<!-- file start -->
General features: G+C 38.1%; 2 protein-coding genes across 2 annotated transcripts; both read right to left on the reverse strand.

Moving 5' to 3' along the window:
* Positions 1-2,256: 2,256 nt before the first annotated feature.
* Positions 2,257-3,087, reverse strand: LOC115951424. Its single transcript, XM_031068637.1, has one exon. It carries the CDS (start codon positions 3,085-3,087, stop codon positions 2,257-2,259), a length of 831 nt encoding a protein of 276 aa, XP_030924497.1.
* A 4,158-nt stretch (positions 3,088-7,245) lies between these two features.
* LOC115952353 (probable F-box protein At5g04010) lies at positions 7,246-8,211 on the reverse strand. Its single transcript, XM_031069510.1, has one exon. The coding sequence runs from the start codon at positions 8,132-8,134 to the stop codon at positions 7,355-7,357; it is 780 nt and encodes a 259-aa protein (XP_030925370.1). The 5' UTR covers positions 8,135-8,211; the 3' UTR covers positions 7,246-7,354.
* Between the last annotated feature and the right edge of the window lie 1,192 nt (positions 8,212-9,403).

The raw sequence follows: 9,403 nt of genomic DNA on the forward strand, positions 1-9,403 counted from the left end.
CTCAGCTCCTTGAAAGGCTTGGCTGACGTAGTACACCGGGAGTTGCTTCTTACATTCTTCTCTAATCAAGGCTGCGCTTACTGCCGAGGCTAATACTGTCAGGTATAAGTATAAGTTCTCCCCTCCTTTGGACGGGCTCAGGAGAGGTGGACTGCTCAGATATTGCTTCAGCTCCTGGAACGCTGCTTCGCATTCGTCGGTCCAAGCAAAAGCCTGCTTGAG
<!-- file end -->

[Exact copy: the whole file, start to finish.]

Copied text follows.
General features: G+C 38.1%; 2 protein-coding genes across 2 annotated transcripts; both read right to left on the reverse strand.

Moving 5' to 3' along the window:
* Positions 1-2,256: 2,256 nt before the first annotated feature.
* Positions 2,257-3,087, reverse strand: LOC115951424. Its single transcript, XM_031068637.1, has one exon. It carries the CDS (start codon positions 3,085-3,087, stop codon positions 2,257-2,259), a length of 831 nt encoding a protein of 276 aa, XP_030924497.1.
* A 4,158-nt stretch (positions 3,088-7,245) lies between these two features.
* LOC115952353 (probable F-box protein At5g04010) lies at positions 7,246-8,211 on the reverse strand. Its single transcript, XM_031069510.1, has one exon. The coding sequence runs from the start codon at positions 8,132-8,134 to the stop codon at positions 7,355-7,357; it is 780 nt and encodes a 259-aa protein (XP_030925370.1). The 5' UTR covers positions 8,135-8,211; the 3' UTR covers positions 7,246-7,354.
* Between the last annotated feature and the right edge of the window lie 1,192 nt (positions 8,212-9,403).

The raw sequence follows: 9,403 nt of genomic DNA on the forward strand, positions 1-9,403 counted from the left end.
CTCAGCTCCTTGAAAGGCTTGGCTGACGTAGTACACCGGGAGTTGCTTCTTACATTCTTCTCTAATCAAGGCTGCGCTTACTGCCGAGGCTAATACTGTCAGGTATAAGTATAAGTTCTCCCCTCCTTTGGACGGGCTCAGGAGAGGTGGACTGCTCAGATATTGCTTCAGCTCCTGGAACGCTGCTTCGCATTCGTCGGTCCAAGCAAAAGCCTGCTTGAG